PRESS RELEASE FOR IMMEDIATE RELEASE
Contact: Carl Danberg, Chief Deputy Attorney General
Pager: (302) 247-1176
Date: January 24, 2005
SUPREME COURT DECISION GRANTS FREEDOM TO PRISONERS SENTENCED TO LIFE
Attorney General Jane Brady Expresses Concern and Promises Quick Action
(Wilmington, DE): On Tuesday, January 14, 2005 the Delaware Supreme Court in Ward Evans v. State (No. 67, 2004) ruled that certain life sentences imposed prior to the adoption of Delaware's Truth-in-Sentencing Act of 1989 is, in the recent interpretation of the law, a 45 year sentence reducible by good time credits. The effect of the Supreme Court's ruling is that nearly 200 inmates serving life sentences for crimes such as Murder, Rape and Kidnapping will be eligible for release, several of them immediately. This decision does not affect sentences imposed for crime committed after June 30, 1990, nor does it affect inmates convicted of Murder First Degree who were sentenced to life without parole. Previously, the legislature, the criminal justice system and the Delaware Supreme Court have consistently considered these sentences to be life sentences subject to parole.
According to Attorney General Brady, "A life sentence has previously meant that a criminal would spend the rest of his life behind bars unless paroled. Now, the Delaware Supreme Court has interpreted the law to mean that life isn't life - it is 45 years, and that the 45 year sentence can be reduced by good time. The practical effect of which is to reduce these life sentences to as little as 26 years despite a denial of parole."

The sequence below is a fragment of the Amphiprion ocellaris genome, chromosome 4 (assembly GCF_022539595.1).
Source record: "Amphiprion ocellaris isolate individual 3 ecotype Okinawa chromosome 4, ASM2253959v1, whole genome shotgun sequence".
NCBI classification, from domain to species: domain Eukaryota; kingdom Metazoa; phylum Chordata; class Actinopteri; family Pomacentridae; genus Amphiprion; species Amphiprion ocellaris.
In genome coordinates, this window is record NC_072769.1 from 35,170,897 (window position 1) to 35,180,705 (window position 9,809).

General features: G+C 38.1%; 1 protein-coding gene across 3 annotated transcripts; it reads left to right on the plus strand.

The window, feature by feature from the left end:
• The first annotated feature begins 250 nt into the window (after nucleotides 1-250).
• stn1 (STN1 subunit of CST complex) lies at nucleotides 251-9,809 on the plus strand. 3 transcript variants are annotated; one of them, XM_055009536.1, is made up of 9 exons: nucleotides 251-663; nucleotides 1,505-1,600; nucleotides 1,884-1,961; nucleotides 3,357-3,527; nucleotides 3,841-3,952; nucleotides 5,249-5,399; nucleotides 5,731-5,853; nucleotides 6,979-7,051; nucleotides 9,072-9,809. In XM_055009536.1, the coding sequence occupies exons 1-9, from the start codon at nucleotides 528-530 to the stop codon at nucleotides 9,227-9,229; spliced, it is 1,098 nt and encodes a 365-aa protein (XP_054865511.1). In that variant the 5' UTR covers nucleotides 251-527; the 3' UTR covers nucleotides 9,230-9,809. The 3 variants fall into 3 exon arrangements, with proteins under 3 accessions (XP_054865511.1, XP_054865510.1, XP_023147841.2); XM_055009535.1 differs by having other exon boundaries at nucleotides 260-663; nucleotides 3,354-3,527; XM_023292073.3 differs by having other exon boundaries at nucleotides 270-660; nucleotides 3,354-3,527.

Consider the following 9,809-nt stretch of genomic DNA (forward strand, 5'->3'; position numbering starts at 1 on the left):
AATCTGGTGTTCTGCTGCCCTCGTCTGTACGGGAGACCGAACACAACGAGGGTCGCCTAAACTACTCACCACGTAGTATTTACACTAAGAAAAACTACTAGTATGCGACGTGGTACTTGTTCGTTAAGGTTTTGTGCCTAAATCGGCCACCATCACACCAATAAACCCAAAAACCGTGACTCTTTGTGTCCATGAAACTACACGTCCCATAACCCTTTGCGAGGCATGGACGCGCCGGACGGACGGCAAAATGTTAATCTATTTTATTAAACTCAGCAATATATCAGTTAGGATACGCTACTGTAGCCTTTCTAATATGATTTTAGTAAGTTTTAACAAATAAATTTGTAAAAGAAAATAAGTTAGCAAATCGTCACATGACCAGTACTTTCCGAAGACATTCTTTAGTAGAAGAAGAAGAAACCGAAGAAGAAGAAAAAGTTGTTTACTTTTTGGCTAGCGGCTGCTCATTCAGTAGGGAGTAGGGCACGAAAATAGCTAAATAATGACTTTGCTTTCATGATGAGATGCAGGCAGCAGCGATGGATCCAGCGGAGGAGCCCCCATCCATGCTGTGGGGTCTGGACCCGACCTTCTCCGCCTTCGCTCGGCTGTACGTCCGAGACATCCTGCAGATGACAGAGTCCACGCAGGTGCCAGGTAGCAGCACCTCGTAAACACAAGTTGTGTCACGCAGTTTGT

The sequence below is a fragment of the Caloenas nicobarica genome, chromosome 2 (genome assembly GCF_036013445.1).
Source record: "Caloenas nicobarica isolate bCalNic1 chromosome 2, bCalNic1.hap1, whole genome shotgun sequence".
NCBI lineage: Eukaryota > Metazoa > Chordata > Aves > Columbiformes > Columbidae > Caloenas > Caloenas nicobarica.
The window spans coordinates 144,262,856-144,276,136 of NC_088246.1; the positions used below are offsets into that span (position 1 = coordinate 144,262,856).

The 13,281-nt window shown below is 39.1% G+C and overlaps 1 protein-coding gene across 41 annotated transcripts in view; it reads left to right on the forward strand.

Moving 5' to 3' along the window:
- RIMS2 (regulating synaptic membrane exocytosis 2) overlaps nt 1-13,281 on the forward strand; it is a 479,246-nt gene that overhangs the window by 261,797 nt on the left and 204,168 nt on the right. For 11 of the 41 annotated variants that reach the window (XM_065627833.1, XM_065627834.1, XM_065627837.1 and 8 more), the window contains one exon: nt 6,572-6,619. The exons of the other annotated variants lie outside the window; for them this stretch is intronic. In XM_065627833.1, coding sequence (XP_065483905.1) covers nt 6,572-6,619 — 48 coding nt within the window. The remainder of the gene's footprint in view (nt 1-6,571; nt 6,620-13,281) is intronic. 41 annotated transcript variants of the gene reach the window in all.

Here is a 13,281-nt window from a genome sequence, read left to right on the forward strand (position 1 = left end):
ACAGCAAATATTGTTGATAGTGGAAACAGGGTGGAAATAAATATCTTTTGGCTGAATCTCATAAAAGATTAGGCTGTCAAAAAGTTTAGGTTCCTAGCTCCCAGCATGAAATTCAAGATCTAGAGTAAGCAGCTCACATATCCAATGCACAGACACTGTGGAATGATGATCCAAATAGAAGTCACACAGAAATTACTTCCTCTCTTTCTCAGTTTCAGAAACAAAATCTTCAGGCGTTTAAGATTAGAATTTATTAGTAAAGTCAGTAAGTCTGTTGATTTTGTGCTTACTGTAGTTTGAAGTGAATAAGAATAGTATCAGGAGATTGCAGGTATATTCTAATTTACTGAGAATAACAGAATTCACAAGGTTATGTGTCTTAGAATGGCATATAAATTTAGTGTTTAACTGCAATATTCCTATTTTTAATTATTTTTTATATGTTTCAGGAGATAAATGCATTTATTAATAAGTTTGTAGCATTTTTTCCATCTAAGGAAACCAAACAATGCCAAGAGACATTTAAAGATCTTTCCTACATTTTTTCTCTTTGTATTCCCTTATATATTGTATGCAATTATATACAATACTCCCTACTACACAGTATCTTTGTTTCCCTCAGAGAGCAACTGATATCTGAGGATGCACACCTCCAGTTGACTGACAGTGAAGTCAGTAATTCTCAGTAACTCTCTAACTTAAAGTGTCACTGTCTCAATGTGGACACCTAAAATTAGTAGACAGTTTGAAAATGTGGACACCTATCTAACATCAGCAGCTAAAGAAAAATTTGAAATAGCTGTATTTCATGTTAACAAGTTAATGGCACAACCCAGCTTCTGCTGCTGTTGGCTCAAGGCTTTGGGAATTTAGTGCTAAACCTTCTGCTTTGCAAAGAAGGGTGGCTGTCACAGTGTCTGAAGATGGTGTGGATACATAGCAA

Brady said, "In response to the Court action, my staff and I have already been in contact with the Parole Board and the Department of Correction as well as officials from local police agencies. We will devise a plan that will closely supervise these inmates once they are released. In addition, I urge the General Assembly to swiftly adopt legislation creating a mechanism to permit the involuntary civil commitment of violent sexual predators."
The United States Supreme Court has upheld the constitutionality of the involuntary civil commitment of violent sexual predators, and at least 16 states have enacted such legislation, including New Jersey, California, Florida, Texas, Illinois, Missouri and Minnesota.
Brady said, "We are working with the Board of Parole to find and contact all of the affected victims or their families. My heart goes out to the families that have expected that these convicted, violent criminals would remain in prison for life. Victims who are concerned may call the Department of Justice to obtain information or assistance."
In New Castle County, call Mariann Kenville-Moore at 577-8500; in Kent County, call Jennifer Butler at 739-4211; in Sussex County, call Kim Quillen at 856-5353.